This isn’t an IP address but only a representation, first 96 bits of which belongs to this well-known prefix and last 32 bits is the IPv4 address. So far it may still seem vague but it will be clear. Carry on!

Now another question is how do we convert this IPv4 address to a real IPv6 address so that we can send our packets to this converted IPv6 address. The answer is DNS64 technique which is working like as follows or I think it works like this. It really took time to draw this process steps.


  • 1) Client PC tries to reach on the browser. As it is an IPv6 client, AAAA type query is sent to the configured DNS server on the client
  • 2) DNS64 server can’t serve this request from its cache hence needs to ask authoritative DNS server.
  • 3) DNS64 server sends AAAA query for address
  • 4) However authoritative isn’t configured with any IPv6 address and returns no AAAA response
  • 5) DNS64 in response to this negative feedback, sends an A query for IPv4 address (which isn’t done normally on DNS)
  • 6) This time authoritative DNS server returns the IPv4 address
  • 7) Our BIND DNS64 server is configured in such a way that for this type of request it should embed the IPv4 on 64:fb9::/96 network or as per RFC6144, it will synthesize AAAA from A record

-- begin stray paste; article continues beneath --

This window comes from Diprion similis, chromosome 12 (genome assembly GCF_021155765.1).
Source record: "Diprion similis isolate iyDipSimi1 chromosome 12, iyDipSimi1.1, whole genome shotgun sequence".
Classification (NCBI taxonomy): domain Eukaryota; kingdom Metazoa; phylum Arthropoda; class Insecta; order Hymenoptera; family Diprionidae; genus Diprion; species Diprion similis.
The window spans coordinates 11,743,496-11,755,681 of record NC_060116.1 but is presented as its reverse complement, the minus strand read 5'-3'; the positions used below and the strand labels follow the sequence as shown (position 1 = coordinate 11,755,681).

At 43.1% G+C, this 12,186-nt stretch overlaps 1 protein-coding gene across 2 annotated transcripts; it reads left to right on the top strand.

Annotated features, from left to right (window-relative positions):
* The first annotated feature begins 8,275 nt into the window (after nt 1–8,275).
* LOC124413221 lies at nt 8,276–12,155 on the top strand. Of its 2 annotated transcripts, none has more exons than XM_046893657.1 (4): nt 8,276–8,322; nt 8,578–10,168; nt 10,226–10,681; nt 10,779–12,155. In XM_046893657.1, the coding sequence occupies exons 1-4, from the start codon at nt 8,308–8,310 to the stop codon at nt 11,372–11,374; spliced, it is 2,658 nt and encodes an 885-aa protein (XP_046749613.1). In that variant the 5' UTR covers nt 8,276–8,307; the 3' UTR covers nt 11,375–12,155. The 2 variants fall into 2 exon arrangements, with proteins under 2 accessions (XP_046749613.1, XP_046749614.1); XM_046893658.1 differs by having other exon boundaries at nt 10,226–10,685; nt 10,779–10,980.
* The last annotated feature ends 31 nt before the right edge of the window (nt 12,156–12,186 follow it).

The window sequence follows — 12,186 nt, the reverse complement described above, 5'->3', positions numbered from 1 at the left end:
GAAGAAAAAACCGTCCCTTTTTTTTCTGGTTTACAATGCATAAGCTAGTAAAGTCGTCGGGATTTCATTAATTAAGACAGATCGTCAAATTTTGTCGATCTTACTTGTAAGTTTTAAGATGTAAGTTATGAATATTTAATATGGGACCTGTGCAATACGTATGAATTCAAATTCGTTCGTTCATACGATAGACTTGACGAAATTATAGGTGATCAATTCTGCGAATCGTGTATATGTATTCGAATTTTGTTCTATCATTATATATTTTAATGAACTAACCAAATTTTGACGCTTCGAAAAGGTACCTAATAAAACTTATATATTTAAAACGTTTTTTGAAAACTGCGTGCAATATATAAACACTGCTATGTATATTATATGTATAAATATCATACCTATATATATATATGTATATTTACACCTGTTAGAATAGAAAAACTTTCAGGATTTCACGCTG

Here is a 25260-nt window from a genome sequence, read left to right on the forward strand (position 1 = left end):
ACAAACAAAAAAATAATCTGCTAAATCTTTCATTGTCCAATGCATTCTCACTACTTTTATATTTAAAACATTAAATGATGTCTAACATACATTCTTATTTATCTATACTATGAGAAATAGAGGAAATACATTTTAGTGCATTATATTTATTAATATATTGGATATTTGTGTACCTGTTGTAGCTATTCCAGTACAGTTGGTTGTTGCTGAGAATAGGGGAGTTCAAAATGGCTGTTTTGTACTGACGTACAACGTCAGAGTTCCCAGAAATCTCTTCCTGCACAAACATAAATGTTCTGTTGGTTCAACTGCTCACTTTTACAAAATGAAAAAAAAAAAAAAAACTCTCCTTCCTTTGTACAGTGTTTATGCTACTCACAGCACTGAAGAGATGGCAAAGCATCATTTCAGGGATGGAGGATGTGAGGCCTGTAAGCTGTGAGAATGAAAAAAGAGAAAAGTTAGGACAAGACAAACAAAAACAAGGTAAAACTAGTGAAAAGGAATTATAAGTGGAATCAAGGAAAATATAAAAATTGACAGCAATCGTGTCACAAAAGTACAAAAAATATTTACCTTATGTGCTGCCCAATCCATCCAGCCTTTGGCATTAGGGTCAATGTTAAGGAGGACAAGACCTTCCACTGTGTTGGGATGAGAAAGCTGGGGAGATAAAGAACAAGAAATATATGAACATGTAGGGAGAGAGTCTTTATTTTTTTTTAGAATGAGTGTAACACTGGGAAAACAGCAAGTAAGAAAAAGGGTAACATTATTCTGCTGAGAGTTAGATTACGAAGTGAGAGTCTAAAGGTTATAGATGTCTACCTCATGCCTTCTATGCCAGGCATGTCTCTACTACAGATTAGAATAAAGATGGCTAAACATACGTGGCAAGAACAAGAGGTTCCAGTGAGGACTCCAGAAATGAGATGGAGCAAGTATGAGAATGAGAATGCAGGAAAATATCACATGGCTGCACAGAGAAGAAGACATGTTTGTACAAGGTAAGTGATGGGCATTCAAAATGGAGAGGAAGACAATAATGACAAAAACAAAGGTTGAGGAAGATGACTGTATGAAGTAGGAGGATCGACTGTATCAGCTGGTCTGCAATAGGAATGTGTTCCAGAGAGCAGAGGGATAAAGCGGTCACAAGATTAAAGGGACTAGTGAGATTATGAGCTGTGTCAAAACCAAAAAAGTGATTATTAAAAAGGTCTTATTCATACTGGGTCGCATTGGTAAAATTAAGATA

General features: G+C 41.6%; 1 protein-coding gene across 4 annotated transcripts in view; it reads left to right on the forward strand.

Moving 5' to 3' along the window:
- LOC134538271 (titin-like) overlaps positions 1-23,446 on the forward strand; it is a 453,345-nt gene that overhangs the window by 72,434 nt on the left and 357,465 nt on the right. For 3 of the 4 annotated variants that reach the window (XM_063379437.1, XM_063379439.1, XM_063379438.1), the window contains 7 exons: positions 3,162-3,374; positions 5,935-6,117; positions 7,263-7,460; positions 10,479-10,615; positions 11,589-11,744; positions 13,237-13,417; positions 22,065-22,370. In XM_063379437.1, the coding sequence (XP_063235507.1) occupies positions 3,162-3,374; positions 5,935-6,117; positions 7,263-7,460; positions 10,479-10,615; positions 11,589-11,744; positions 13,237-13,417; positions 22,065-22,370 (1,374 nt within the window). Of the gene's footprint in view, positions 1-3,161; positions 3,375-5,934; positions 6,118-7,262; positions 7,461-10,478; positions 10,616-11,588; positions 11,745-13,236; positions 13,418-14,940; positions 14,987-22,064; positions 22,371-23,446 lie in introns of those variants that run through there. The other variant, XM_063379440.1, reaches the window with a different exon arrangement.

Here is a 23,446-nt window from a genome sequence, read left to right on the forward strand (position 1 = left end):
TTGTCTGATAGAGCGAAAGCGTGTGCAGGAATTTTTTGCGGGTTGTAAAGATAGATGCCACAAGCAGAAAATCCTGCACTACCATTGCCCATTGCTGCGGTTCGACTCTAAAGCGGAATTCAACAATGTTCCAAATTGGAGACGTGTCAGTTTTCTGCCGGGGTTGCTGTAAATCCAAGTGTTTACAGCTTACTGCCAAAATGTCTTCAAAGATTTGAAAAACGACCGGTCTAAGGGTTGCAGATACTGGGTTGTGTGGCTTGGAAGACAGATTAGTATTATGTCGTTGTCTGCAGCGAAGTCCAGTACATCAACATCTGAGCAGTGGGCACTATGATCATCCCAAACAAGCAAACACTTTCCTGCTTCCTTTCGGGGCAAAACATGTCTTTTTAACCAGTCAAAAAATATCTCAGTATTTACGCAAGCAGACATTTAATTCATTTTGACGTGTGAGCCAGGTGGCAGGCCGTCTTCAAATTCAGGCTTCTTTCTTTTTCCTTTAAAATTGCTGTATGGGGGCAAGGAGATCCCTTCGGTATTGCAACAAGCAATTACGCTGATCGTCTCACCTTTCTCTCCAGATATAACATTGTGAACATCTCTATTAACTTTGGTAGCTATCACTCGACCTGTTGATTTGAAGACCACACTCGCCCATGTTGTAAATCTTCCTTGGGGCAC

• 8) And finally IPv6 response 64:ff9b::b91f:1249 returned to the client

Now client has received an IPv6 address to which it can really send an IPv6 packet. Every thing is completed? i.e can we really connect to the remote web server Not actually. Why? This time remote device has only IPv4 and our source and destination packet address is IPv6 because of which we have to translate our IPv6 source and destination address to IPv4. This translation will be done as I have drawn in the following sequence diagram.


I hope this sequence diagram is self explanatory. The only thing I would like to add is that you notice that this isn’t a normal NAT i.e NAT-PT or swapping one IP address by another. This is an address family translation (AFT) i.e we swap IPv6 address on both fields by IPv4.

So far it was all about how the translation works. Now we dive into configuration of BIND DNS server and vSRX.

DNS64 Configuration